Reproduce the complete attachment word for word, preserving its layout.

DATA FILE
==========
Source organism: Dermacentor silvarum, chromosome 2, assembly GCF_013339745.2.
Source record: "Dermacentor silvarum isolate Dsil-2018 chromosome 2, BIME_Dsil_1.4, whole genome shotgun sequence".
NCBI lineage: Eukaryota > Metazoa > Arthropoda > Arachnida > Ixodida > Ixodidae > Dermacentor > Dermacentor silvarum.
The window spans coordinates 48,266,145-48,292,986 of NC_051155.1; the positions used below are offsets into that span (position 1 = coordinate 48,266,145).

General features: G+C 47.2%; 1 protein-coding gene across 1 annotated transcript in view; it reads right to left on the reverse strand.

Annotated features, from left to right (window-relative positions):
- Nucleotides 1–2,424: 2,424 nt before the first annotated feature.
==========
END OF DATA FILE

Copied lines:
Source organism: Dermacentor silvarum, chromosome 2, assembly GCF_013339745.2.
Source record: "Dermacentor silvarum isolate Dsil-2018 chromosome 2, BIME_Dsil_1.4, whole genome shotgun sequence".
NCBI lineage: Eukaryota > Metazoa > Arthropoda > Arachnida > Ixodida > Ixodidae > Dermacentor > Dermacentor silvarum.
The window spans coordinates 48,266,145-48,292,986 of NC_051155.1; the positions used below are offsets into that span (position 1 = coordinate 48,266,145).

General features: G+C 47.2%; 1 protein-coding gene across 1 annotated transcript in view; it reads right to left on the reverse strand.

Annotated features, from left to right (window-relative positions):
- Nucleotides 1–2,424: 2,424 nt before the first annotated feature.